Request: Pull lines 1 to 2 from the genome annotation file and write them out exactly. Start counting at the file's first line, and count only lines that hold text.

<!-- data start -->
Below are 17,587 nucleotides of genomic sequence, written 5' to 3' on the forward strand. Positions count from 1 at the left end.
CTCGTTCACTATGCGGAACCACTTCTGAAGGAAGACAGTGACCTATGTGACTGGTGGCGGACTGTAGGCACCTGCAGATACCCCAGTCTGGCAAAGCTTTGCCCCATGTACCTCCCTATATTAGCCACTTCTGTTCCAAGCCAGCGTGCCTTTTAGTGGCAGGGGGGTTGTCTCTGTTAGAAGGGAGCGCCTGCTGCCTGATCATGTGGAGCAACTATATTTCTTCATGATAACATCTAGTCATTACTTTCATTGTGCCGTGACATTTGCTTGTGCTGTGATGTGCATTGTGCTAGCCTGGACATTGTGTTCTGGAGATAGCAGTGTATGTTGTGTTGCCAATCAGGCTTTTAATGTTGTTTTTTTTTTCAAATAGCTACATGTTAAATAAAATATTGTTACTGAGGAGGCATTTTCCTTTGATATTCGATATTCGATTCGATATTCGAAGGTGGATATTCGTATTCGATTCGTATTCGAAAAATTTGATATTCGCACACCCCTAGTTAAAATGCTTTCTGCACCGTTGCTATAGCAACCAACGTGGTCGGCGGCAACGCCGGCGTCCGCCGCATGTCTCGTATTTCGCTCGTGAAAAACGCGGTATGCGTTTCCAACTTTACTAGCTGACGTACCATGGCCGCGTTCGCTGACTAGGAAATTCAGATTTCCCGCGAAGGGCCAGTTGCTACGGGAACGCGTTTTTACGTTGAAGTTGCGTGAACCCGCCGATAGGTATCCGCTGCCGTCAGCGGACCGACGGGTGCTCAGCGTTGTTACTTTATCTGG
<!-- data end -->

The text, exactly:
Below are 17,587 nucleotides of genomic sequence, written 5' to 3' on the forward strand. Positions count from 1 at the left end.
CTCGTTCACTATGCGGAACCACTTCTGAAGGAAGACAGTGACCTATGTGACTGGTGGCGGACTGTAGGCACCTGCAGATACCCCAGTCTGGCAAAGCTTTGCCCCATGTACCTCCCTATATTAGCCACTTCTGTTCCAAGCCAGCGTGCCTTTTAGTGGCAGGGGGGTTGTCTCTGTTAGAAGGGAGCGCCTGCTGCCTGATCATGTGGAGCAACTATATTTCTTCATGATAACATCTAGTCATTACTTTCATTGTGCCGTGACATTTGCTTGTGCTGTGATGTGCATTGTGCTAGCCTGGACATTGTGTTCTGGAGATAGCAGTGTATGTTGTGTTGCCAATCAGGCTTTTAATGTTGTTTTTTTTTTCAAATAGCTACATGTTAAATAAAATATTGTTACTGAGGAGGCATTTTCCTTTGATATTCGATATTCGATTCGATATTCGAAGGTGGATATTCGTATTCGATTCGTATTCGAAAAATTTGATATTCGCACACCCCTAGTTAAAATGCTTTCTGCACCGTTGCTATAGCAACCAACGTGGTCGGCGGCAACGCCGGCGTCCGCCGCATGTCTCGTATTTCGCTCGTGAAAAACGCGGTATGCGTTTCCAACTTTACTAGCTGACGTACCATGGCCGCGTTCGCTGACTAGGAAATTCAGATTTCCCGCGAAGGGCCAGTTGCTACGGGAACGCGTTTTTACGTTGAAGTTGCGTGAACCCGCCGATAGGTATCCGCTGCCGTCAGCGGACCGACGGGTGCTCAGCGTTGTTACTTTATCTGG